But this is not just a convincing piece of sculpture, and structural logic, it is equally a piece of contextualism, and of historic preservation, that makes a strong contribution to the vitality of the city. Perhaps as a result of the Hearst project, developer Larry Silverstein has hired Foster to design one of the cluster of skyscrapers he wants to build on the site of the Twin Towers, suggesting he may be regretting it was Daniel Libeskind who was selected to do the master plan for Ground Zero, and not Foster. Indeed the Hearst Tower resembles the pair of linked towers Foster proposed in the ill-fated Ground Zero competition, albeit on a much smaller scale, which also had the diamond pattern Foster used for the Swiss Re tower in London, and the Hearst Tower.
At 42 stories, the Hearst is modest by New York standards, yet even in a city crowded with skyscrapers it stands out. Like the Swiss Re it tries to do things differently to overcome the sheer inevitability with which most high rise architecture clothes its box shapes, but the differences between the two are as instructive as the similarities. Swiss Re has a circular floor plan while the Hearst is rectangular. But the Hearst Tower's faceted diamond structure introduces ambiguity into the order of its structure that is lacking with Swiss Re. Its crystalline geometry is like a cubist version of the Swiss Re cylinder. The diamond panels slant in and out, touching at just five points, every eight floors. It works the magic trick of abolishing corners.
In fact the tower is symmetrical, but the diamond pattern of its façades makes it look as if it isn't. As you move around New York, you keep getting glimpses of a tower whose character seems to shift with every new view. Swiss Re on the other hand is exactly the same from wherever you see it. And while Swiss Re is something of a non-event at the pavement, the Hearst Tower has a much stronger presence at ground level.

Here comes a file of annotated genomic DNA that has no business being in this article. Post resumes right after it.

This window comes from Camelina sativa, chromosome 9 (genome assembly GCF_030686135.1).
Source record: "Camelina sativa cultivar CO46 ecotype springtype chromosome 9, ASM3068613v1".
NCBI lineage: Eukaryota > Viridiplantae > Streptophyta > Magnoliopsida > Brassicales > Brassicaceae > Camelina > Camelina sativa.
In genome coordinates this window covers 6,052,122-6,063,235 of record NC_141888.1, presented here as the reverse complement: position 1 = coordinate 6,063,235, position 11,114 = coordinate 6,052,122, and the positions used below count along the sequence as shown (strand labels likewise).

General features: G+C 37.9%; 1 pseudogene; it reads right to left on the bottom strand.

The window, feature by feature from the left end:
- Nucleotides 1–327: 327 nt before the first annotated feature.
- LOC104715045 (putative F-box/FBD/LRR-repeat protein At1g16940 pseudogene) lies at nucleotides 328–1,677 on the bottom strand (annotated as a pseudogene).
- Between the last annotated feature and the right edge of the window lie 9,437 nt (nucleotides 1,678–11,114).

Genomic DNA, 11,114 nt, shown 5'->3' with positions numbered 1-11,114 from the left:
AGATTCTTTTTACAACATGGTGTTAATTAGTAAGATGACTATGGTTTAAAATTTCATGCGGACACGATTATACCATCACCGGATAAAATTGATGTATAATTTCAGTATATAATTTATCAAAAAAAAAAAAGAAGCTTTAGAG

William Randolph Hearst commissioned the original New York headquarters for his publishing empire in 1928. The Viennese exile Joseph Urban designed a six-storey Art Deco block, faced in stone, always intended as the base for a tower that, 70 years later, still hadn't been built. Urban used the language of Busby Berkeley for a design that would have looked more at home in Hollywood than on Eighth Avenue, within sight of Central Park. Foster keeps the stone base as a kind of skirt, allowing the tower to float above it, neither continuing the original aesthetic nor ignoring it.
Inside its skin he has carved out what he describes as a town square, but does not reveal it at once. Coming through the bronze doors of Urban's original façade, visitors are confronted with banks of escalators funnelling them through a cascading waterfall and up to an expansive vaulted space that explosively reveals itself. As they ascend, they find themselves in a light-filled cathedral, five floors high, with the elevator lobby, a staff cafe and other social amenities at its centre, offering an exemplary demonstration of all that a high-rise can offer a city.